Kukla's Korner Hockey
from Lyle Richardson at the Hockey News,
Now that he’s with the Sharks and a pending UFA, Campbell’s contract value certainly rise above the $25-million deal he reportedly sought from the Sabres. It has been speculated Wilson could get Campbell signed to a five-year, $30-million deal. Elsewhere, Campbell might command a $7 million per season offer.
The New York Rangers, Chicago, Atlanta, Carolina, Colorado, New Jersey and Los Angeles could be interested in Campbell and all have the available cap space to bid for his services.
From Pierre LeBrun at Sportsnet.ca,
Not since the spring of 1986 has every single NHL team in Canada made the playoffs in the same season. That’s right—22 freakin’ years.
The Edmonton Oilers and Toronto Maple Leafs, apparently putting rocket fuel in their cereal these days, seem determined to help end the streak.
With just under two weeks left in the regular season, the two Canadian clubs, written off by the hockey world long ago, are waging quite the campaign to get into the playoff dance against all odds.
Update 3:17pm ET: Eric Duhatschek at the Globe & Mail adds some more thoughts on the Oilers “Cinderella Story” as they race to make the playoffs.
from Adam Schwartz of NHL.com,
There’s a reason Stanley Cup championships produce some of the best celebrations in sports. After four rounds of some the most demanding competition on earth, the euphoria can no longer be contained after all the sacrifices needed to claim the hardest trophy to win in sports.
From Paul Kukla at Hockey.com,
Hockey fans are everywhere. They can live in Key West, Florida, they may live in any European country or could be following the game from a remote island in the Caribbean.
Wherever they are, they have a common bond with all of us; they are hockey fans. Fans who love the game, a certain team and no matter what it is, they are hockey fans, just like us.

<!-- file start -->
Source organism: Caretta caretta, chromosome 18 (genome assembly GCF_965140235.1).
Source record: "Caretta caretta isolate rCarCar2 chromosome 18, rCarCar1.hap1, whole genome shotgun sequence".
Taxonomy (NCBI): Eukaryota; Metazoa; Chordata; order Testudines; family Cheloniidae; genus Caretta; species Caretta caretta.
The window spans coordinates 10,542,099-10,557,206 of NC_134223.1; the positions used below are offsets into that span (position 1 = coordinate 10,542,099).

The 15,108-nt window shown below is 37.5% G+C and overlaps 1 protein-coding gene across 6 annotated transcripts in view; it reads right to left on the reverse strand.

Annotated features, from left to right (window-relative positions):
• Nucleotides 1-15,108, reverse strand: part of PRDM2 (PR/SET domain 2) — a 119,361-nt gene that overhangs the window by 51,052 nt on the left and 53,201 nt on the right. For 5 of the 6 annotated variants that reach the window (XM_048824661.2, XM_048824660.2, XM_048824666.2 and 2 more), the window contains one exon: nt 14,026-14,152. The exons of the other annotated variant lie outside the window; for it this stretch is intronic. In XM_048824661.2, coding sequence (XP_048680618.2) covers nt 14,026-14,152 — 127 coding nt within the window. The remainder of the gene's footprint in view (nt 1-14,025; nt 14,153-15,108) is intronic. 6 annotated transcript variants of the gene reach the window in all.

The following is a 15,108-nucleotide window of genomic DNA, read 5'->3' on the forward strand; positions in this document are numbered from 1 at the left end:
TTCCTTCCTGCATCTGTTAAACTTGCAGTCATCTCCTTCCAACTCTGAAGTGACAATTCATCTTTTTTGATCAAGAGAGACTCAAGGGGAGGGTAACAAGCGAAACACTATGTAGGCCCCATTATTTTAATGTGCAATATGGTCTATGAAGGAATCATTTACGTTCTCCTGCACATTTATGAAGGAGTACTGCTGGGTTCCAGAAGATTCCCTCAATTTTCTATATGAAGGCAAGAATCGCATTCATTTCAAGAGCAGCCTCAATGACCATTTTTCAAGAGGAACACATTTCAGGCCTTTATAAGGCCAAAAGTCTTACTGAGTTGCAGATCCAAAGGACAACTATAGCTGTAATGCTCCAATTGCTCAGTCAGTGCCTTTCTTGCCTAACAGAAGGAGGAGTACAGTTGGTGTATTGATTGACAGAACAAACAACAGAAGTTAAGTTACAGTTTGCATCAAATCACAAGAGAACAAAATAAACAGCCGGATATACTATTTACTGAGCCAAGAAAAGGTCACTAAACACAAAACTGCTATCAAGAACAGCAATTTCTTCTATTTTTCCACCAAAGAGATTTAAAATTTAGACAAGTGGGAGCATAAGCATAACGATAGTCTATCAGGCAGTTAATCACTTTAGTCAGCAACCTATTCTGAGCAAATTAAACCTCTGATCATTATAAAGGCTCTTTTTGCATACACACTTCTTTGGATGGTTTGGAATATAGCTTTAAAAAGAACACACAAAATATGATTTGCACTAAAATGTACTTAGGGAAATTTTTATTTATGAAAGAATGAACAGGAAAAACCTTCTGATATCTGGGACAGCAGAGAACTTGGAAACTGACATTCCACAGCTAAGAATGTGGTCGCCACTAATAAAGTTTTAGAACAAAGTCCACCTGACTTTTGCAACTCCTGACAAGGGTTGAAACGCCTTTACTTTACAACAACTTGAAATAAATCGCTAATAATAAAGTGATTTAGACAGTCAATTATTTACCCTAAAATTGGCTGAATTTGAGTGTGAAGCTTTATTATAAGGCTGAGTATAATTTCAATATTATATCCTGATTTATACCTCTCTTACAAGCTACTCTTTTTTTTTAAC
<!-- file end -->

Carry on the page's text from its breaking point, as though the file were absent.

Now I must ask, why do certain hockey scribes continue to play the “south of the border” card when writing about the state, both current and future, of the NHL? According to those who write these types of rants, the only place hockey should be played is in Canada and if it is being played elsewhere, well, then it is a problem until it gets fixed.
from Darren Eliot at Sports Illustrated,
The Nashville Predators and Chicago Blackhawks refuse to say uncle out west while in the east, someone forgot to tell the Toronto Maple Leafs to look to next year. The Alex Ovechkin-led Washington Capitals are defying all logic with their relentless playoff pursuit. And while those four situations are engaging in their own right, the two teams that have piqued my interest the most the last several weeks are the Florida Panthers and Edmonton Oilers.
Now, the Panthers do this routinely every year: Fall far behind in the first half and surge at the end of the season, only to come up short of the playoffs.
NEW YORK (March 24, 2008)—Washington Capitals left wing Alex Ovechkin, Toronto Maple Leafs goaltender Vesa Toskala and Philadelphia Flyers center Daniel Briere have been named the NHL’s ‘Three Stars’ for the week ending March 23.
from Al Strachan at Fox Sports,
It’s a problem that has existed almost as long as Gary Bettman’s tenure as commissioner: There isn’t enough scoring in the National Hockey League.